Study: Southern states that expanded Medicaid have better health outcomes than non-expansion states
In Southern states in the U.S. that expanded their Medicaid programs under the Affordable Care Act, adults experienced low rates of decline in both physical and mental health compared with adults living in states that did not opt for Medicaid expansion.
That’s the finding of a new study published this month in the journal Health Affairs. The study, conducted by researchers at Vanderbilt University School of Medicine and Harvard Medical School, could create new incentives in the 14 states that have not expanded Medicaid to do so.
The new research draws on data on 15,536 low-income individuals recruited primarily at community health centers in 12 Southern states as part of the Southern Community Cohort Study. Researchers found that Medicaid expansion reduced the likelihood of low-income adults experiencing a self-reported health status decline, particularly for adults with severe mental and physical limitations.
Researchers sought to learn whether the safety net in non-expansion states is good enough to provide access to health care for poor Americans. They found that actual health coverage, such as Medicaid, is better.
“These findings suggest that access to safety net providers in Southern states is an inadequate substitute for health insurance coverage,” the Harvard and Vanderbilt researchers, led by Vanderbilt’s John Graves, wrote in Health Affairs. “Thus, nonexpanding Southern states could improve the health of their low-income residents by accepting expansion funds or otherwise extending coverage to low-income residents.”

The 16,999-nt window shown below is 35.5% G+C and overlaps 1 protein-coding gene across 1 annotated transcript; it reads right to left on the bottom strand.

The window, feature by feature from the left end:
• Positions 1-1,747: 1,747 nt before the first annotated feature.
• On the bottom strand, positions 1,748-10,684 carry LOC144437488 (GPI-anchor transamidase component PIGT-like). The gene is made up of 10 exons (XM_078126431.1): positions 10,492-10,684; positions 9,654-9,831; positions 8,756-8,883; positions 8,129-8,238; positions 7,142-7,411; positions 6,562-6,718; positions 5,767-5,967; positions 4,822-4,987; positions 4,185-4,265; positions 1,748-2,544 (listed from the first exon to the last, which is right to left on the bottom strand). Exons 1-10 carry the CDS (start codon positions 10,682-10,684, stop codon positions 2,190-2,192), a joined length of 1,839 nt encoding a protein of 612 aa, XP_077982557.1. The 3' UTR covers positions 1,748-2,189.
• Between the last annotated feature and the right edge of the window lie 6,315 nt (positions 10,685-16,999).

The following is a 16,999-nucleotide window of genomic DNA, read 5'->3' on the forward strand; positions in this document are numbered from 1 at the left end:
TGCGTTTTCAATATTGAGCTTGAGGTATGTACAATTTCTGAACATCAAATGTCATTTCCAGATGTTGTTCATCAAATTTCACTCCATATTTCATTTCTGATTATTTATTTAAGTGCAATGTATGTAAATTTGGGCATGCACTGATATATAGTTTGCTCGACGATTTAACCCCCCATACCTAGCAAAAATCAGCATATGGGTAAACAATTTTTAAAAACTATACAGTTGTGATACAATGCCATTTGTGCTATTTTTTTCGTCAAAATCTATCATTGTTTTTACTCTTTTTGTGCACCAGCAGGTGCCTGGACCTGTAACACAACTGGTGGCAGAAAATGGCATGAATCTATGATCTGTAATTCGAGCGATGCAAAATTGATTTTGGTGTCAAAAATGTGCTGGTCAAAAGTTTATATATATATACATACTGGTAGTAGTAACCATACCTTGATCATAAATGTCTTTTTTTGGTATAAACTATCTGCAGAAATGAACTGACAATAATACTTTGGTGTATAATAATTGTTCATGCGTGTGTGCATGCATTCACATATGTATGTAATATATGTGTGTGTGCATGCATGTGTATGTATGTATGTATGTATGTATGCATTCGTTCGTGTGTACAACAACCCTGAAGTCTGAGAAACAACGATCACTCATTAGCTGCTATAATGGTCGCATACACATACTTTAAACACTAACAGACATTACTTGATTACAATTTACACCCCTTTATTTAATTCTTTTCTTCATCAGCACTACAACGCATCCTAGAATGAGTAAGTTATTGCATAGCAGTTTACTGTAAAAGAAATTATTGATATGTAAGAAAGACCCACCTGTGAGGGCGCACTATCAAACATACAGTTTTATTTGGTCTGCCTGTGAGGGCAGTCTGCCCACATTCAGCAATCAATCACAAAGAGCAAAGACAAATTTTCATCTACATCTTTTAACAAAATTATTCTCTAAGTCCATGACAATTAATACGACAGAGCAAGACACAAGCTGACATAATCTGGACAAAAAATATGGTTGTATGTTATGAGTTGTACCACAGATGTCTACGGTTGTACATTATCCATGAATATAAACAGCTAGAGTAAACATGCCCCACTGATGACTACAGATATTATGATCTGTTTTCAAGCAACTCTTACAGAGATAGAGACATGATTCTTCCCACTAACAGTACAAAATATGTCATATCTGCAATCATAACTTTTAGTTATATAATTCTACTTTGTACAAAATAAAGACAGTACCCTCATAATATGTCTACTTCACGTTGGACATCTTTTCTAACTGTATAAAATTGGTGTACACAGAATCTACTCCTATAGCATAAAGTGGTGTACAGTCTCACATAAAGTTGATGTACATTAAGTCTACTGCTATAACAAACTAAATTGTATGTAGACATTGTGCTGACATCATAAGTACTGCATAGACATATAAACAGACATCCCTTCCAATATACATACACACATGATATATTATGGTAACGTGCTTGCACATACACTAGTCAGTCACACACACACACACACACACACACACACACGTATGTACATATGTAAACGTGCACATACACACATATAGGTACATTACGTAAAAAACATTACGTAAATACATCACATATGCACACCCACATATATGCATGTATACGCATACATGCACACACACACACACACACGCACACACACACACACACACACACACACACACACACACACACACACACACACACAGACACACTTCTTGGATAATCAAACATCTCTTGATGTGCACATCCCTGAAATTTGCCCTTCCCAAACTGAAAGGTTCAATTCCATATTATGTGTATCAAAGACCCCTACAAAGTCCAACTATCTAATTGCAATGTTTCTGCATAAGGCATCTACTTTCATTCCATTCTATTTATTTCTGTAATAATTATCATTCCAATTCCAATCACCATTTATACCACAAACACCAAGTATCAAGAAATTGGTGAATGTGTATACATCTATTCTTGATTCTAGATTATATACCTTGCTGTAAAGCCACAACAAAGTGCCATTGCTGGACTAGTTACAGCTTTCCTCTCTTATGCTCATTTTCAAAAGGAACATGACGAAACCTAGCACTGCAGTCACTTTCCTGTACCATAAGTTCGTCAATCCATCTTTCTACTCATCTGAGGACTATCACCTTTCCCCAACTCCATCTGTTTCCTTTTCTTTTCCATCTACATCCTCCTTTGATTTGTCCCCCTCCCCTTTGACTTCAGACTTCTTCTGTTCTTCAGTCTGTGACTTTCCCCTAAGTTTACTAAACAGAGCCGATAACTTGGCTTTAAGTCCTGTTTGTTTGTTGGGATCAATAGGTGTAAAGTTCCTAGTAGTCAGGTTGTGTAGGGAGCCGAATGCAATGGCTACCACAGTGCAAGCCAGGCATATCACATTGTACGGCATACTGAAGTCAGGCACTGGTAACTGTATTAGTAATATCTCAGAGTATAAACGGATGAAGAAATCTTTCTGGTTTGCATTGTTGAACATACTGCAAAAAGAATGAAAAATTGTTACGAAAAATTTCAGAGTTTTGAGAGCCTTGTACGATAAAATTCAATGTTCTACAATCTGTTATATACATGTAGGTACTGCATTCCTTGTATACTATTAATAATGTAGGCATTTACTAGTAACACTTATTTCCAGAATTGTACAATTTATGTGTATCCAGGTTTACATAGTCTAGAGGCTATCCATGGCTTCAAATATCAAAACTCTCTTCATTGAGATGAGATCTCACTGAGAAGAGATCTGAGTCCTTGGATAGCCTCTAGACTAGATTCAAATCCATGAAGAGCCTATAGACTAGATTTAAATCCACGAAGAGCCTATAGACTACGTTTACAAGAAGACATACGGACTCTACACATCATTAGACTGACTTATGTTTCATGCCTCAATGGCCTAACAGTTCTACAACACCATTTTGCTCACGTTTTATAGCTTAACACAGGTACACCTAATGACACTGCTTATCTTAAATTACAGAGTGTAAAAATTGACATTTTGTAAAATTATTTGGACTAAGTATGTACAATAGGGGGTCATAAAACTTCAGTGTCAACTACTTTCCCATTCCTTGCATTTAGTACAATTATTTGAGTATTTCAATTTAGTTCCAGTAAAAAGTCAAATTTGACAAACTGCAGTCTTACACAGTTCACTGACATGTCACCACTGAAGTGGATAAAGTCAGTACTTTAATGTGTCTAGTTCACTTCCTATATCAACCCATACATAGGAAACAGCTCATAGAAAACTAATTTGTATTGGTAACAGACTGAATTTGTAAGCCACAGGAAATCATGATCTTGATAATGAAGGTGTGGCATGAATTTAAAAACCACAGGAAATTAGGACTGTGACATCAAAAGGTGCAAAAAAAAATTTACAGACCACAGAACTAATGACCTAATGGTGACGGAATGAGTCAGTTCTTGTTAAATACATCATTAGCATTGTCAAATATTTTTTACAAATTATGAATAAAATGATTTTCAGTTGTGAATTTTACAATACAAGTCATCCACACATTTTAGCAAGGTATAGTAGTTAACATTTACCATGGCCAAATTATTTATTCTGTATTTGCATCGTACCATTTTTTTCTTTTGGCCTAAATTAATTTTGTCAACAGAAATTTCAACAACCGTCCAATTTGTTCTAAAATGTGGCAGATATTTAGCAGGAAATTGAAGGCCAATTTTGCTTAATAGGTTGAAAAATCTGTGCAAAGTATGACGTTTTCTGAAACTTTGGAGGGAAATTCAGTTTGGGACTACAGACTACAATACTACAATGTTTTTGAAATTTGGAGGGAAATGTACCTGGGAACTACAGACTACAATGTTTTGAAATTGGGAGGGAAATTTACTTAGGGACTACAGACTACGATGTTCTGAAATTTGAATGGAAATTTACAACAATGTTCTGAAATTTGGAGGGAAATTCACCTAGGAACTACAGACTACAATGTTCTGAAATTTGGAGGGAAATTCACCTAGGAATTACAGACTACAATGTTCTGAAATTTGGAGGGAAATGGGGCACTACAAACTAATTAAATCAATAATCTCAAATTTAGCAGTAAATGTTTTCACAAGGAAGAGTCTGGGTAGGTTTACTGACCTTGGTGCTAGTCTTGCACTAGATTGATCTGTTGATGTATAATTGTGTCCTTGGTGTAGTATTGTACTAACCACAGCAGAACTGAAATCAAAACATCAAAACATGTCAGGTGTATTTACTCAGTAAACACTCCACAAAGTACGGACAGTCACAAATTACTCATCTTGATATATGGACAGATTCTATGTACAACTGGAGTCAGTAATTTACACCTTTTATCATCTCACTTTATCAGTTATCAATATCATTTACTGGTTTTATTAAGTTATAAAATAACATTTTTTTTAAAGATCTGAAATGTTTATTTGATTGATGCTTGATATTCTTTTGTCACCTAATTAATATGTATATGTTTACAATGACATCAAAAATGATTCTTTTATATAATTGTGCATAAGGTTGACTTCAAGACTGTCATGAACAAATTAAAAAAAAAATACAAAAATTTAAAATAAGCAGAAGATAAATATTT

This research is consistent with a survey of over 300 Medicaid expansion studies from 2014-2019 compiled by the Kaiser Family Foundation, which found greater access to treatment and better health outcomes overall, including fewer deaths.
Four Southern states – Florida, Mississippi, Missouri and Oklahoma – have not opted for Medicaid expansion but recently have debated doing so. Expansion efforts in Florida and Mississippi for now are stymied, but Oklahoma voters this November will vote on a ballot measure on whether to expand, and voters in Missouri are expected to do likewise, although the Missouri initiative has not yet qualified for the ballot.
Interestingly, of the last five states to expand Medicaid, four did so at the ballot box, bypassing either Republican legislators or Republican governors or both – Idaho, Maine, Nebraska, and Utah. (In Virginia, the fifth most recent state to expand Medicaid, new Democratic legislators added to a bipartisan base of support provided the winning margin to expand Medicaid.)
“Study after study has shown the same thing—people in states with Medicaid expansion are better off,” Jonathan Schleifer, executive director of The Fairness Project, told Forbes. “Americans get it, and they’re tired of politicians valuing special interests over the lives of their own constituents. That’s why we’ve seen a revolt at the ballot box on this issue in even the deepest of red states.”
Schleifer, whose organization has raised and provided substantial funding to support the Medicaid ballot initiatives, said access to health care is an issue Americans take seriously.
“People want to keep rural hospitals open and ensure that their friends and family can see a doctor no matter where they live,” he said. “That was true in Maine, Idaho, Utah and Nebraska in 2017 and 2018, and it has been true in Oklahoma and Missouri this election cycle.”
Go here to read more about efforts to expand Medicaid at the state level.